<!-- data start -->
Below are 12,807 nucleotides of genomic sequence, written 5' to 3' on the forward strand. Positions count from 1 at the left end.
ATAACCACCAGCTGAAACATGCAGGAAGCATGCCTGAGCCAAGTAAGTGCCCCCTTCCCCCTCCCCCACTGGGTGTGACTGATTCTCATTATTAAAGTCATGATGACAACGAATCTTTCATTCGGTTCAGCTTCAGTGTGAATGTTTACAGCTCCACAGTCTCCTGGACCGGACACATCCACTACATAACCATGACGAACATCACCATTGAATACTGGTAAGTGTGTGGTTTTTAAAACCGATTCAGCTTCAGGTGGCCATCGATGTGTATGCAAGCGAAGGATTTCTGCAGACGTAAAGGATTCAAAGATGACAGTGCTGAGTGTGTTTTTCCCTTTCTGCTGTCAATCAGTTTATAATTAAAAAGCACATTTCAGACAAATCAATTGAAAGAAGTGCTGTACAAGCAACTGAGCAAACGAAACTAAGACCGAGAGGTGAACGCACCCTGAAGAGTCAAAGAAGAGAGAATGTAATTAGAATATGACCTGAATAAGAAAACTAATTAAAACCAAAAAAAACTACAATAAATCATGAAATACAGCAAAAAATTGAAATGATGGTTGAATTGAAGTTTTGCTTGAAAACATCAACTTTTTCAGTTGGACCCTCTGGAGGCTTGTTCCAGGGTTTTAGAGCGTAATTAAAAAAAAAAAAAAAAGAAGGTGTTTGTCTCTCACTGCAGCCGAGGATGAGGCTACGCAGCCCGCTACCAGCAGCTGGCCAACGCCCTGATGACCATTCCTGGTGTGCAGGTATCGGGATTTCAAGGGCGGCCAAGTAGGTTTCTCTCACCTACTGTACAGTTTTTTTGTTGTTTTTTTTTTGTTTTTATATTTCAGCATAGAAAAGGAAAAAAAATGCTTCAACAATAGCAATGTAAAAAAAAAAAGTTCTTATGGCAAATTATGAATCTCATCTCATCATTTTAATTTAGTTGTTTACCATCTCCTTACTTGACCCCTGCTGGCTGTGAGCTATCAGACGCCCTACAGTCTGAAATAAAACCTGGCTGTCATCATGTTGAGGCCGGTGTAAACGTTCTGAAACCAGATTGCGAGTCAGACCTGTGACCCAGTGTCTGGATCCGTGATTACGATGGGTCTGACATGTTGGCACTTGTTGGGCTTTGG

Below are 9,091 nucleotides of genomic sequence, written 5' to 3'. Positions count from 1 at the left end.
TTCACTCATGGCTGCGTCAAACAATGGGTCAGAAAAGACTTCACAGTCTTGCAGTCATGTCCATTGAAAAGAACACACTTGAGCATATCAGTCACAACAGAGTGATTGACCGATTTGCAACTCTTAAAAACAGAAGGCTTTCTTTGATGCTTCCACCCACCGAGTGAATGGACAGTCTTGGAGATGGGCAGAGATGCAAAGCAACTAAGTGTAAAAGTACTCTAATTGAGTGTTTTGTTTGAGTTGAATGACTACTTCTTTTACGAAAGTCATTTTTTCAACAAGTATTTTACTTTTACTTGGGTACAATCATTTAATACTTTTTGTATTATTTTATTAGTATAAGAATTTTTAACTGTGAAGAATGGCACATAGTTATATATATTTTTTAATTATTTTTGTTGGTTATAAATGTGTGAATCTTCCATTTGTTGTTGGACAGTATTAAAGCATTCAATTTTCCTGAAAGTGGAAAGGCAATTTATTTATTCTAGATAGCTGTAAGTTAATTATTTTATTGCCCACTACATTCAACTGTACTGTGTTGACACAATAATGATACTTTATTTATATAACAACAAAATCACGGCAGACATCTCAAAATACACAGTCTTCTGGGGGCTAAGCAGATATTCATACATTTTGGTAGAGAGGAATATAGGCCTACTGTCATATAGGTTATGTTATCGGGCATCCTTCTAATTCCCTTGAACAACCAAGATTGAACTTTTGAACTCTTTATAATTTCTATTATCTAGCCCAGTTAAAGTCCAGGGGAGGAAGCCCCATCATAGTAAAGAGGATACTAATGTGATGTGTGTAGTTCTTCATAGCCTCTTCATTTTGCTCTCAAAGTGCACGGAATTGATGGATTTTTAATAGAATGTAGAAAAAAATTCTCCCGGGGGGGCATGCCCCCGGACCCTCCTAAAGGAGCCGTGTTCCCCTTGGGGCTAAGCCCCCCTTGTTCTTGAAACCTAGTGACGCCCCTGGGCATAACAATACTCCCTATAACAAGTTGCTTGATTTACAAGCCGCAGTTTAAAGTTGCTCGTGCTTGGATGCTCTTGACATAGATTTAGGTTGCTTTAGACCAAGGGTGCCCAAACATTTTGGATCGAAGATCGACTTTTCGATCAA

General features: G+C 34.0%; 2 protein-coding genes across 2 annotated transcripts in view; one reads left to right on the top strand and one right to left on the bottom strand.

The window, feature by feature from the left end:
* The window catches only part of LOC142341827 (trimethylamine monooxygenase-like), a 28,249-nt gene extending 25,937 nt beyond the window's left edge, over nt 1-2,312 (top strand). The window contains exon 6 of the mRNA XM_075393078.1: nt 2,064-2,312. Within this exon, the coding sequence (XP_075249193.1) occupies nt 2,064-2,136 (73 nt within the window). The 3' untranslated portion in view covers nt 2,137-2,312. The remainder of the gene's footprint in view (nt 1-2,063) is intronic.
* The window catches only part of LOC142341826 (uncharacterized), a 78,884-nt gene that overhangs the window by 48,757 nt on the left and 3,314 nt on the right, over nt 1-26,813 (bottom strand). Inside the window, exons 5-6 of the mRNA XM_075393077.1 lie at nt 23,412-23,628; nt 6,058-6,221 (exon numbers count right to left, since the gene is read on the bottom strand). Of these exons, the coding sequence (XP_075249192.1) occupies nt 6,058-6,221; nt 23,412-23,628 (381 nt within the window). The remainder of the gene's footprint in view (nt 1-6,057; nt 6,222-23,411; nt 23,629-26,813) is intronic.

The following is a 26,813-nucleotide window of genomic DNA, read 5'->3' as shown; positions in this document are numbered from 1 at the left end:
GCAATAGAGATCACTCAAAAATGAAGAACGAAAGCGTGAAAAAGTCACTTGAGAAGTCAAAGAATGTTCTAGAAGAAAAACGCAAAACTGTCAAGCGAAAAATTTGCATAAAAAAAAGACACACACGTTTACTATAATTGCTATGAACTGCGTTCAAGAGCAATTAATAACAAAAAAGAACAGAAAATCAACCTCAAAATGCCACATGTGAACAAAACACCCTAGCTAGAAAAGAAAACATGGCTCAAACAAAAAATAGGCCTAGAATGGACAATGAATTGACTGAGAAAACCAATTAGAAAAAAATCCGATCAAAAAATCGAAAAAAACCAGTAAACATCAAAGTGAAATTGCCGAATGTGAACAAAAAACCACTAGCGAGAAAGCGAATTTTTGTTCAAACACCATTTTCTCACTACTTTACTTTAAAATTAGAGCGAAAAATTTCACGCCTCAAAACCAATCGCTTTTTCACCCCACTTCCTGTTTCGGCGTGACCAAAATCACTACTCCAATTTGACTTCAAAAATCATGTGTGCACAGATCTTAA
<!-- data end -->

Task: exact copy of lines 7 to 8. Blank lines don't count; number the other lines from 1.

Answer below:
* The window catches only part of LOC142341827 (trimethylamine monooxygenase-like), a 28,249-nt gene extending 25,937 nt beyond the window's left edge, over nt 1-2,312 (top strand). The window contains exon 6 of the mRNA XM_075393078.1: nt 2,064-2,312. Within this exon, the coding sequence (XP_075249193.1) occupies nt 2,064-2,136 (73 nt within the window). The 3' untranslated portion in view covers nt 2,137-2,312. The remainder of the gene's footprint in view (nt 1-2,063) is intronic.
* The window catches only part of LOC142341826 (uncharacterized), a 78,884-nt gene that overhangs the window by 48,757 nt on the left and 3,314 nt on the right, over nt 1-26,813 (bottom strand). Inside the window, exons 5-6 of the mRNA XM_075393077.1 lie at nt 23,412-23,628; nt 6,058-6,221 (exon numbers count right to left, since the gene is read on the bottom strand). Of these exons, the coding sequence (XP_075249192.1) occupies nt 6,058-6,221; nt 23,412-23,628 (381 nt within the window). The remainder of the gene's footprint in view (nt 1-6,057; nt 6,222-23,411; nt 23,629-26,813) is intronic.